(This essay was published in the South China Morning Post on 28 February 2018.)
I have written very little about Hong Kong’s fiscal role in the economy except to reaffirm the general soundness of positive non-interventionism in delivering inclusive economic growth and civil liberties.
Many of my friends think this is simply my Chicago School bias. But intellectually I was not a capitalist as a student. I only became a convert after witnessing Hong Kong’s incredible economic success on the ground in the 1970s and some of the follies of government positive interventionism by our neighbors.
I also became acutely aware in the 1980s that the political support for sustaining positive non-interventionism made feasible by colonial rule, would be eroded after 1997 by a more open and contentious political system.
I thought this process would not be a rapid one. But in retrospect, two unforeseen factors severely quickened this erosion: China’s hugely successful economic opening, and technology-driven economic hyper-globalization. Together they precipitated a total structural transformation of Hong Kong’s economy within a very short span of time.
China’s opening in particular eroded a considerable portion of Hong Kong’s competitiveness because industries moved north across the border and less skilled immigrants came south.
There were no new industries or young captains of industry to replace the losses and I believe the single most important reason is the stagnation and ageing of the labor force.
The male labor force has not grown since the 1990s, although the female labor force continues to increase as women become better-educated and cross-border marriages bring in new female immigrants.
A shortage of manpower, both skilled and unskilled, holds back a prosperous and vibrant economy. Hong Kong boomed after World War II when it received a wave of immigrants from the Mainland, but today it lacks the infusion that arrives through immigration. Moreover, our indigenous youth labor force lacks the critical mass to jumpstart the economy.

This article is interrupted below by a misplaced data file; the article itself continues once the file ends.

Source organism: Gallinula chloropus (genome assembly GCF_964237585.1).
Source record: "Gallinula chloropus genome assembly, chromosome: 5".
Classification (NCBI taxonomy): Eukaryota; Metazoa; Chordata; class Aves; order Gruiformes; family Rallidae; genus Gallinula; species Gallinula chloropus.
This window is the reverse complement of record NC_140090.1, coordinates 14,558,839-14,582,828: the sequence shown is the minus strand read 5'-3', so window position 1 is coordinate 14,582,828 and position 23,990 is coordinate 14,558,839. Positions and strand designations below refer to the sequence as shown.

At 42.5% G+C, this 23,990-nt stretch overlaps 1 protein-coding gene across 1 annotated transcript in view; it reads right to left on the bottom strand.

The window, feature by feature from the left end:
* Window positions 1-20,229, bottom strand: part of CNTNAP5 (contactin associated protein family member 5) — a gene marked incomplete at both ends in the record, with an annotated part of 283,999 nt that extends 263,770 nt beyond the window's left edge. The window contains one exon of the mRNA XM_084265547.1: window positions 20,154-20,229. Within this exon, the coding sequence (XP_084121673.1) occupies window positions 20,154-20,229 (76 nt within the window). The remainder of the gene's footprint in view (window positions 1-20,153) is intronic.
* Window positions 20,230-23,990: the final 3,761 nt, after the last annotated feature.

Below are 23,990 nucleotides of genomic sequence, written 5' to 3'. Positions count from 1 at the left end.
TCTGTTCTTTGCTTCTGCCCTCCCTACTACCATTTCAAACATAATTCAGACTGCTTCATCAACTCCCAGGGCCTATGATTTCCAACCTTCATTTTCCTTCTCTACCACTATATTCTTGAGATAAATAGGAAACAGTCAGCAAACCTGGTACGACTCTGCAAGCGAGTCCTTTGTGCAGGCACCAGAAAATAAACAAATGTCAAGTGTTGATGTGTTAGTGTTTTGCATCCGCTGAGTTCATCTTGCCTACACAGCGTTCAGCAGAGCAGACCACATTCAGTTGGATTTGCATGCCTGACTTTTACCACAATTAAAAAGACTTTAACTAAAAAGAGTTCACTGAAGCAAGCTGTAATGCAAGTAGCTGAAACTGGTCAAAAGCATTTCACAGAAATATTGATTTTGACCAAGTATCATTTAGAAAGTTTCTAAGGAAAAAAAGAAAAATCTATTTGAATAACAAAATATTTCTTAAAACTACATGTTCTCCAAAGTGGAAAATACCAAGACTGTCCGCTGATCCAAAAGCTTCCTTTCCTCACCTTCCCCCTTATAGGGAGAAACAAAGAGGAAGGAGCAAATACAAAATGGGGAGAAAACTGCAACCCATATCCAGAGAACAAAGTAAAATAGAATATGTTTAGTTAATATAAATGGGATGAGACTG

What can the government, with its massive fiscal surplus and fiscal reserve, do in light of this shortage of labor and talent? It can invest in enhancing the human capital of residents and it can attract newcomers who possess talent and know-how and can bring in new industries.
The former will take time and money, but the latter needs strategy more than money. A policy decision must be taken to bring in newcomers and, where necessary, forge a political consensus behind this decision.
Otherwise, more demand-side fiscal spending to stimulate economic activity is not going to produce much effect in a labor shortage condition unless there is a complementary policy to increase the supply of manpower.
Another burden Hong Kong faces is a regulatory burden. The industries that most successfully deliver high value-added services have been lightly regulated and less protectionist-oriented. Inward-looking, protectionist industry fail to keep up with the demands of society and the economy, as the following examples illustrate.
In healthcare, where the heaviest demand is in the public sector, distorted incentives in the allocation of manpower mean half the profession works in the private sector. These incentives also prevent any meaningful response to unmet demand.
Hong Kong’s air services agreement is far less liberal than many cities in the region, we lag behind in developing budget carriers, and suffer prolonged delays in expanding our airport.
Many of our old buildings need repair and renovation, but owners are compelled to pay exorbitant fees charged by approved contractors, suggesting the regulatory scheme fails to prevent bid-rigging.
The under-supply of housing, office and commercial space is so staggering that we are the more expensive city in terms of real estate. Yet the supply side fails to respond. Why hasn’t land reclamation advanced over the years? The real culprit is delays due to a complex regulatory process.
The list goes on. Hong Kong is facing rising costs and long delays in getting things done. The economy is inevitably becoming less efficient than before, as productivity growth slows and new job opportunities become fewer.
Similar to the labor shortage, the regulatory burden cannot be tackled primarily by spending money. This is not to say money is not relevant. But there is a need for a population and manpower strategy and an across-the-board rethink of our regulatory landscape, so as to enable market forces to operate more freely.
So what should we do with our huge fiscal surplus and fiscal reserve? I believe the most logical thing is to return part of it to the people – partly to those whose livelihood can greatly benefit from more funds, and partly to taxpayers.
In so doing, we can address some of the failures of non-inclusive growth that have surfaced as a result of our economic and social transformation. This would at least allow people to decide what to do with the money at a time when government spending will not make much difference in a full employment economy beholden to vested interests.